By Rajat Bhargava Posted August 3, 2016
“Should we look at a cloud Active Directory solution?”
In fact, today, if you would like to leverage Active Directory in the cloud, you’ll need to use both solutions. That’s why the purpose of this post is to focus less on the “brand name” Active Directory solution, but rather the concept of a virtual identity provider.
The idea of a cloud directory services solution is very much on the radar for most IT organizations. These reasons explain why:
Reasons to Migrate to Cloud Active Directory
While there are many reasons to move your directory service to the cloud, here are five key ones that we think make a difference for just about every organization:
(1) Shift to the Cloud
More organizations than ever are shifting as much as they can to the cloud. With Google Apps and Office 365 paving the way on the productivity side and AWS on the server infrastructure, very little is being left on-premises.
That is, except for the directory service.
Organizations that are leveraging Microsoft Active Directory are stuck with a server on-prem and as a result they have one foot in the cloud and one on-prem. That’s a bad spot to be in for most IT organizations. It doesn’t let them fully commit to taking advantage of the agility and modern capabilities of the cloud. Even worse, they miss out on the cost savings.
A cloud Active Directory replacement is a significant step towards living completely in the cloud.
(2) Centralize User Management
Too many organizations run multiple directory services today. That could be running AD and LDAP, or even more likely it could be many ‘mini directories’ all over the Internet and on-premises.
We refer to mini directories as silo’d users on a single platform or application. If you are manually creating users in Salesforce or on your AWS server, you have mini directories.
Centralizing user management means connecting all of these various IT resources to one central identity provider. Too often this is easier said than done and historically it was nearly impossible. Modern cloud directory services are working to change that and are centralizing user access to systems, applications, and networks.
(3) True Single Sign-On for Users
Users are accessing more types of IT resources than ever before including those in the cloud and on-premises. As cloud infrastructure has proliferated and new platforms have emerged on-premises (including Macs and Linux devices), users have been left with creating more accounts and memorizing more passwords.
Too often, those passwords are the same across many IT resources – both personal and professional and that is leading to more security compromises than ever before.
As users are struggling with this explosion of accounts, so too are IT organizations trying to get a handle on everything that their employees need to access. By enabling a True Single Sign-On™ capability, users will be able to access all of their professional IT resources with one account. This increases productivity and control for IT admins.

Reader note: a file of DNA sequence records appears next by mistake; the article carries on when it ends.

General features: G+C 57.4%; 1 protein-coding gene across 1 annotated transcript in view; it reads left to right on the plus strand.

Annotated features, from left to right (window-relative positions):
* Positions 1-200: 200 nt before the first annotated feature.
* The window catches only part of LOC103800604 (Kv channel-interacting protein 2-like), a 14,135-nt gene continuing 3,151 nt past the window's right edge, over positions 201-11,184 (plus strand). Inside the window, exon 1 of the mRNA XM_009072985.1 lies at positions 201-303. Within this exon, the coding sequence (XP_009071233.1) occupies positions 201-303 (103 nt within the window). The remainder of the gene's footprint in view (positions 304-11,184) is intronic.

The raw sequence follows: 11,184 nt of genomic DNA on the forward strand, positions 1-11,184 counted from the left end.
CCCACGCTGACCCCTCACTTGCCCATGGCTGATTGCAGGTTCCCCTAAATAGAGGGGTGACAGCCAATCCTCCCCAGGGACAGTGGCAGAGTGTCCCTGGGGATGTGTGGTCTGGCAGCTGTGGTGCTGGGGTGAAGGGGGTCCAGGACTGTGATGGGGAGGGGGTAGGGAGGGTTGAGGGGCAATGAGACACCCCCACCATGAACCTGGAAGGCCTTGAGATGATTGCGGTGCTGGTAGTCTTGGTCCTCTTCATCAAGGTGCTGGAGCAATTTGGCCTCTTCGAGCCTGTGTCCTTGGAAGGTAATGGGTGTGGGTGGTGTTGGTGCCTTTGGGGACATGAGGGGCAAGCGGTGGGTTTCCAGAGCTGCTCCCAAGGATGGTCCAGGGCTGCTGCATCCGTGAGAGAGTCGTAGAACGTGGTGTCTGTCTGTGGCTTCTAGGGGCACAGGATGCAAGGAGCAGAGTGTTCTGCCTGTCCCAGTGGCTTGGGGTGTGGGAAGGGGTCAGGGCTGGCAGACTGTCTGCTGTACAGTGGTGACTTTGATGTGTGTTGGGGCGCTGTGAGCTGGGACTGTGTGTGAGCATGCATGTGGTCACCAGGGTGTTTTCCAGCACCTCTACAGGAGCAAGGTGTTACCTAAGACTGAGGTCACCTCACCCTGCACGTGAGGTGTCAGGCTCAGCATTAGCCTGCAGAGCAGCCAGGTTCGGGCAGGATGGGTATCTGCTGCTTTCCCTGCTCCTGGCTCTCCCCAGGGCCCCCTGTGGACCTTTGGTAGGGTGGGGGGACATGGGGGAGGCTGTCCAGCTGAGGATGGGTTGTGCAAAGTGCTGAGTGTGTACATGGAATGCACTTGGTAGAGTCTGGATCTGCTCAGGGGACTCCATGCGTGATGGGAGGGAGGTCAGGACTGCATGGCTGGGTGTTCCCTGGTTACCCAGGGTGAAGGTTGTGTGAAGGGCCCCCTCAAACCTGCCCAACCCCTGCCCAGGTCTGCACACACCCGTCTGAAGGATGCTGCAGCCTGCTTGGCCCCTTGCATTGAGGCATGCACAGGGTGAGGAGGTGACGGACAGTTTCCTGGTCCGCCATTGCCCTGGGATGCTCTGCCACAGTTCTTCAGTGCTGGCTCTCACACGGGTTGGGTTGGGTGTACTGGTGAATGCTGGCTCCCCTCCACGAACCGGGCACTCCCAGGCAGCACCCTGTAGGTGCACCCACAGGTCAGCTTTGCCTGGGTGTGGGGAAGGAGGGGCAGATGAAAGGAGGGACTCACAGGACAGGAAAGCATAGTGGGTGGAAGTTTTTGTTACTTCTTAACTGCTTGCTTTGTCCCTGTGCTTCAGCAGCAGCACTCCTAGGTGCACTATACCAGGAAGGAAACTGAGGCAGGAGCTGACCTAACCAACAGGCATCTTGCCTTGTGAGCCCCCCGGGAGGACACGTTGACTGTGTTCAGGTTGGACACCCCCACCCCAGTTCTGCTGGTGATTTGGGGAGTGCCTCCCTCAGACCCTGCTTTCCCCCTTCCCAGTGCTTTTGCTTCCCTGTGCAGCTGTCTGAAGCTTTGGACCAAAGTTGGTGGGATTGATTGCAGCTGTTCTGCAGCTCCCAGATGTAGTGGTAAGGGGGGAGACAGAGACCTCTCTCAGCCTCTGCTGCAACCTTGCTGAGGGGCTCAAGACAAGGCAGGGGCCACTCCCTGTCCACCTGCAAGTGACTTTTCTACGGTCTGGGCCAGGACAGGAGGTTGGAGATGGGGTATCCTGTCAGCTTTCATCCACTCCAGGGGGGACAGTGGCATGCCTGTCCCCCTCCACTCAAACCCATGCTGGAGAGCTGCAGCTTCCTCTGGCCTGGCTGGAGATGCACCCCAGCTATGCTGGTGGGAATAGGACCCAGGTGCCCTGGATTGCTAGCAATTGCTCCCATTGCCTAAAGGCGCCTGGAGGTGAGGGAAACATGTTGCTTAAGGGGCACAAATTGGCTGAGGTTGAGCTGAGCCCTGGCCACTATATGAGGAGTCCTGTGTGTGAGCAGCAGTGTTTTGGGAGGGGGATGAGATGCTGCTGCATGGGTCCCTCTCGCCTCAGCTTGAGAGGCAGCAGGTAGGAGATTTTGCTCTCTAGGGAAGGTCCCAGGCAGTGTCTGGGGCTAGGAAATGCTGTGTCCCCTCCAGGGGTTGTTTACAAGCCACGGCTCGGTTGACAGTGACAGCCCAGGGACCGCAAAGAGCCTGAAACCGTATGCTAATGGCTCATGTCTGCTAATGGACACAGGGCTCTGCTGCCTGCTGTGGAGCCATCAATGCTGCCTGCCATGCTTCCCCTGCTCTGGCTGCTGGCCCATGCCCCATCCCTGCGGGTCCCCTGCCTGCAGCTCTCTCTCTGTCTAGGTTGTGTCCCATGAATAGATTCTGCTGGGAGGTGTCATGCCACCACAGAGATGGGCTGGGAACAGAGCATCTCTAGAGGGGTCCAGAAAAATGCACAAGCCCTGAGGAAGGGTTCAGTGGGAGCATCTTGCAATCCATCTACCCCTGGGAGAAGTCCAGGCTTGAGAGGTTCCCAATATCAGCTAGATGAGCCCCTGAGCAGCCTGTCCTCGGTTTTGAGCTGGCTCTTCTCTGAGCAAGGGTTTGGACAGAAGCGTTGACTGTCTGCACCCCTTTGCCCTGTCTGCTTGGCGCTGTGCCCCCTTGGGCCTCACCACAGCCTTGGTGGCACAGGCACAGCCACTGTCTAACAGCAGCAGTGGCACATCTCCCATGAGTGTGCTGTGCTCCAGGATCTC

(4) User Self-Service Capabilities
Historically, directory services solutions have largely been the domain of the IT admin. They were on the hook to manually update accounts, passwords, reset account, change SSH keys, and much more.
The IT admin was the conduit between the user population and whatever access they needed. If there was a problem, the IT admin was getting a call.
Modern Identity-as-a-Service platforms are built to handle user requests through a self-service portal. Users are able to update their passwords, rotate their keys, update their data, and more. In fact, the long view is that the user will be able to do just about anything that they need to do without the IT admin being involved, because their entitlements will be set through their role within the company. This will be a welcome change for most IT admins.
(5) Increased Security
One of the key differences with modern, cloud-based directory services such as Directory-as-a-Service is that they prioritize security.
When Active Directory was introduced, identity security wasn’t a significant focus. The AD server was housed within the organization’s four walls or at a data center they controlled. It wasn’t accessible through the public Internet, so organizations largely felt secure.
Also, while there was identity theft, it wasn’t at the fevered pitch it is today where compromised credentials are almost a daily topic on CNN. Virtual identity providers take securing credentials seriously and the process of ensuring that users are leveraging strong credentials and multi-factor authentication is built into the platform.
AD and the Cloud
While the title may focus on a cloud Active Directory, this post has largely been about the benefits that any cloud-based directory service can bring to organizations.
Ultimately, the decision of what to choose largely depends upon the infrastructure that you have. If you are heterogeneous, leverage other cloud technology, and require multiple authentication protocols, then give JumpCloud’s Directory-as-a-Service a try. Your first 10 users are free forever.